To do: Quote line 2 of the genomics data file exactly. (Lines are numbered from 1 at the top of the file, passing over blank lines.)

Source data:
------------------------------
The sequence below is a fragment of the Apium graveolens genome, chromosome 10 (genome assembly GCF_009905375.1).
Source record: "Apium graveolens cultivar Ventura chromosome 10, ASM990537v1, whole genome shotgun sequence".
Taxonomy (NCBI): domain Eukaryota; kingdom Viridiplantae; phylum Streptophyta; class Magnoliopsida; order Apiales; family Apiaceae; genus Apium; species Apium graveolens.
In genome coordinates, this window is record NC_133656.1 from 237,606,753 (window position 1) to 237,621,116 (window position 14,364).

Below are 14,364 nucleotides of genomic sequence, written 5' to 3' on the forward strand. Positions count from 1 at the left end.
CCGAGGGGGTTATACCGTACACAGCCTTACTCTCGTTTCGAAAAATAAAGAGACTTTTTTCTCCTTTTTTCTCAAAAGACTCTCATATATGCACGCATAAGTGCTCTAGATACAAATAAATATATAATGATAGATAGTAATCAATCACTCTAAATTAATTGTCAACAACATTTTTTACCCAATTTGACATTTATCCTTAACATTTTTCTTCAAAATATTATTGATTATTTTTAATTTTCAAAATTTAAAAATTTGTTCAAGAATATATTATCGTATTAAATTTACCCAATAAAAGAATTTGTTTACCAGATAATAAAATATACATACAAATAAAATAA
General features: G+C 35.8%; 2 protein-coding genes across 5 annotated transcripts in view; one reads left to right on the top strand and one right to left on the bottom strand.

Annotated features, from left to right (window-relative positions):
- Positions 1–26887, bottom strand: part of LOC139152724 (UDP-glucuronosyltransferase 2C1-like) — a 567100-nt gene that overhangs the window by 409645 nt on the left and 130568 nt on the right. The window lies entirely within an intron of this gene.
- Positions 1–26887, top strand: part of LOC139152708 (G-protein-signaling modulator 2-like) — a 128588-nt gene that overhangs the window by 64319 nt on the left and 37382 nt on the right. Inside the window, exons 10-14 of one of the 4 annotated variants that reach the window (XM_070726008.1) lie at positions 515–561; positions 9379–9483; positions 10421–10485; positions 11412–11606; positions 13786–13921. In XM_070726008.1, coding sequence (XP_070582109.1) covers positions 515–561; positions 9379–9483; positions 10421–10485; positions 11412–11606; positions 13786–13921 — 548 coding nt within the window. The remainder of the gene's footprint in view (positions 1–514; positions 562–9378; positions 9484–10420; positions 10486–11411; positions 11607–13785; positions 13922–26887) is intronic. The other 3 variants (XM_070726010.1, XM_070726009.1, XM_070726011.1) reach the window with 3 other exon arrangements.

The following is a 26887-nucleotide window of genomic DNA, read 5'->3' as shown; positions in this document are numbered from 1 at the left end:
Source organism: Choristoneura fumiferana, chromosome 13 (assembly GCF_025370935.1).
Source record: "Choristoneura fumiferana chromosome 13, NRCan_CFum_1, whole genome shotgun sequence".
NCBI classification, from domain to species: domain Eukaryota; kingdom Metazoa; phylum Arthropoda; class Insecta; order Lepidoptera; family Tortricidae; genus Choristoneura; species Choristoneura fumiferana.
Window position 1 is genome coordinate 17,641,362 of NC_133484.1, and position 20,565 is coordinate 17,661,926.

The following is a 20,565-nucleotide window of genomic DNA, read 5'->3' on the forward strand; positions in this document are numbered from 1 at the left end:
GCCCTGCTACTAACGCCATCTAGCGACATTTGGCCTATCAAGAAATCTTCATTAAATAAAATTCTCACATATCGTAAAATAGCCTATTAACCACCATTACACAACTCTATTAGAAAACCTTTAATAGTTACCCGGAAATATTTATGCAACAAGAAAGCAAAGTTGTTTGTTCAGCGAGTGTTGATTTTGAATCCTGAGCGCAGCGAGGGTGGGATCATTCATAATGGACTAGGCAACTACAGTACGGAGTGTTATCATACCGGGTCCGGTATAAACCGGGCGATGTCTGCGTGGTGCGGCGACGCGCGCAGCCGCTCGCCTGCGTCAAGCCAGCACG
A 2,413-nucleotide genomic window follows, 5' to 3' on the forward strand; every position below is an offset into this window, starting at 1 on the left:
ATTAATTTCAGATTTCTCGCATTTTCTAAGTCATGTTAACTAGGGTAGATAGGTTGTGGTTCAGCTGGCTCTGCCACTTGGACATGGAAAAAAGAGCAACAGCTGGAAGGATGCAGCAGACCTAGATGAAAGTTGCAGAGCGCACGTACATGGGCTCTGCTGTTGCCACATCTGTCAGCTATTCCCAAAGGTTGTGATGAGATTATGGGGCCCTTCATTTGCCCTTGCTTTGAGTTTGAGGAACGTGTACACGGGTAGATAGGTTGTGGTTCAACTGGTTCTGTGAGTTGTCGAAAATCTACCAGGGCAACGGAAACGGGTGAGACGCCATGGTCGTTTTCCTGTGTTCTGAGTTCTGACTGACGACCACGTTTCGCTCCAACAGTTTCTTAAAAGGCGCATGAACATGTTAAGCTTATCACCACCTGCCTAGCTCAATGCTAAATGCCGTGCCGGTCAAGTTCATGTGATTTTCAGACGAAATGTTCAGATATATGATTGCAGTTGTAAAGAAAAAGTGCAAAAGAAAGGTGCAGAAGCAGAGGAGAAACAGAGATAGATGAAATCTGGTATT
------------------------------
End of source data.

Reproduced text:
Source record: "Apium graveolens cultivar Ventura chromosome 10, ASM990537v1, whole genome shotgun sequence".